The autistic savant whose extraordinary genius for mental retention inspired the Oscar-winning film Rain Man has died, his parents confirmed yesterday.
Kim Peek, 58, died of a heart attack in Utah on Saturday morning after suffering from serious upper respiratory problems in recent weeks, his father, Fran Peek, said. He was said to have memorised the contents of 9,000 books, including the plays of Shakespeare and both old and new testaments of the Bible. But he also suffered from deep mental disabilities. At the time of his birth, doctors had recommended putting him an institution, saying his condition meant he would never walk or talk. "We refused," his father recalled.
Kim Peek grew into a shy adult whose life trajectory was set to change unutterably with a chance meeting in the early 1980s at a convention with a Hollywood screenwriter, Barry Morrow. It inspired Morrow to write Rain Man, which starred Dustin Hoffman as a savant and Tom Cruise as his brother. The film won four Oscars, including a Best Actor award for Hoffman.
It also spelled the end of Mr Peek's privacy. Thereafter he toured the world lecturing on the unsual capability of his brain. He was named Kim-puter by some of his friends. "He had a depth and breadth of knowledge and a memory that was just unbelievable," Daniel Christensen, a professor at the University of Utah's Neuropsychiatric Institute, told The Salt Lake Tribune newspaper. "He was unique. I don't know if there will ever be another person quite like Kim."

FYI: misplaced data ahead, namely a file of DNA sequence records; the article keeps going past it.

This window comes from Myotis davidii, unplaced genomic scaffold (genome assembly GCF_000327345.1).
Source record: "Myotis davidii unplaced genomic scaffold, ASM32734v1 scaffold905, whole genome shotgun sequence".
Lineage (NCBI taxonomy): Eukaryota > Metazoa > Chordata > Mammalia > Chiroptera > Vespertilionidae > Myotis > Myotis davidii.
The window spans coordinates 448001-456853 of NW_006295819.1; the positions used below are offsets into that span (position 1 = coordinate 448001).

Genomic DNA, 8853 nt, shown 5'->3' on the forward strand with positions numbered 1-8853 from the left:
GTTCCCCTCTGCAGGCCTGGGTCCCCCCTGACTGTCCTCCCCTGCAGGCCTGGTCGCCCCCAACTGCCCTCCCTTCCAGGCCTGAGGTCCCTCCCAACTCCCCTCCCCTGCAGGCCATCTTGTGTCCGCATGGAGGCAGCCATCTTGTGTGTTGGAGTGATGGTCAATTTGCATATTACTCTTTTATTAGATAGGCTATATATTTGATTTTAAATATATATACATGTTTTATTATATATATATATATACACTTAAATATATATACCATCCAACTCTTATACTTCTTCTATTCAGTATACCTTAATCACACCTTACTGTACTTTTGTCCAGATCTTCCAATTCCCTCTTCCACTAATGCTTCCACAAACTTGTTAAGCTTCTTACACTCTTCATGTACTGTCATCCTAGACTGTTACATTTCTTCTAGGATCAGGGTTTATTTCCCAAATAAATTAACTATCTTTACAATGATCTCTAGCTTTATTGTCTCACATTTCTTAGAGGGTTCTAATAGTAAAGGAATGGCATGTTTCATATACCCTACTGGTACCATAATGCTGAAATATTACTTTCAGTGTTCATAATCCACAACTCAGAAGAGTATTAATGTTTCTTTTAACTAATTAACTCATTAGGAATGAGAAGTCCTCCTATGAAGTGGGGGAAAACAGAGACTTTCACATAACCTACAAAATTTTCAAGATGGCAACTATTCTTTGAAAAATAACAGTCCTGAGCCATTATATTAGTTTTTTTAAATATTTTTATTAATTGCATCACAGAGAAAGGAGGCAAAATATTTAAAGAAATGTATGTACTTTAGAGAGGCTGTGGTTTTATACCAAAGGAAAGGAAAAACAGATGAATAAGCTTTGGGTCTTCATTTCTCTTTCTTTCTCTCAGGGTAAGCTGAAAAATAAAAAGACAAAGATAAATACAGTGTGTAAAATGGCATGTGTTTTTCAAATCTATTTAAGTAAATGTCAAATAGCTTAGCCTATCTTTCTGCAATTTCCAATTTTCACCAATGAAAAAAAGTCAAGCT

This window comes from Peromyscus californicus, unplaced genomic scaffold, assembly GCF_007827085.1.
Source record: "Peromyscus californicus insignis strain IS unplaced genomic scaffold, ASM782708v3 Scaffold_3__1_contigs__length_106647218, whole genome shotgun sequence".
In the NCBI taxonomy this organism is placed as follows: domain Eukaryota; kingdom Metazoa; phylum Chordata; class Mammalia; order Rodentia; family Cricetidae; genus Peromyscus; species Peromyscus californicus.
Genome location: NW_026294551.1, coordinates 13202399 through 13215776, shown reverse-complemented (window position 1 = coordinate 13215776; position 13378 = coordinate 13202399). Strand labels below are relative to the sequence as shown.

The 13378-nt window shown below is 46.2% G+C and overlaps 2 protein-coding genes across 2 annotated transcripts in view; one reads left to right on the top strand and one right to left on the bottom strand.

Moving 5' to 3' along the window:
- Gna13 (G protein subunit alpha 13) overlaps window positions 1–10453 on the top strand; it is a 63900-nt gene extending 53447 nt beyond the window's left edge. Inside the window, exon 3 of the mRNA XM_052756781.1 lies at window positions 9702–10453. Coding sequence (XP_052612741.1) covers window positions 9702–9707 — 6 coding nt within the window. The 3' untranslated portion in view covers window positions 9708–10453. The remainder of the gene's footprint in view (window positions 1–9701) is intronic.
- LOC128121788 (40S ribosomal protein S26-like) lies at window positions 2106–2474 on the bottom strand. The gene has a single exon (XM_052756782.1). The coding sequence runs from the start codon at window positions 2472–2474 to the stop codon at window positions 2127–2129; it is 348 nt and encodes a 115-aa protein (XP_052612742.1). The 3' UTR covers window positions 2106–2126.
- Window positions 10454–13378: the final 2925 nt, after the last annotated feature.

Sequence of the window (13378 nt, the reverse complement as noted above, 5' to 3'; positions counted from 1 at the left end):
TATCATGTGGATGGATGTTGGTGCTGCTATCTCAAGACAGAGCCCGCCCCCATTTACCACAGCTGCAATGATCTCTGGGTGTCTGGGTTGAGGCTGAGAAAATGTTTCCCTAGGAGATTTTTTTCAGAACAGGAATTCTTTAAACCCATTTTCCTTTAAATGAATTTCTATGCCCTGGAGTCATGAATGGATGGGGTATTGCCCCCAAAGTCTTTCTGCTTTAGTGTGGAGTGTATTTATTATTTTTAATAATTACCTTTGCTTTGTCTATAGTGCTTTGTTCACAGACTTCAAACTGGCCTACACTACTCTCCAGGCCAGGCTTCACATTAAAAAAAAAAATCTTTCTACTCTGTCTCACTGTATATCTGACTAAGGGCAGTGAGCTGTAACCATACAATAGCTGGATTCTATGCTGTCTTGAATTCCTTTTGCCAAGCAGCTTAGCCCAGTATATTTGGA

Scans carried out on Mr Peek's brain revealed that it lacked a corpus callosum, which contains the tissue that would normally connect its two halves. The condition meant he would retain about 98 per cent of everything he read or heard, against 45 per cent for the average person.
By the time of his death at the weekend, Mr Peek had spoken to more than 64 million people about his special condition. And his ability to give the postcode of any location in the US, or a string of significant events for any date in history, left an indelible mark. "It was just unbelievable, all the things that he knew," his father said.Reuse content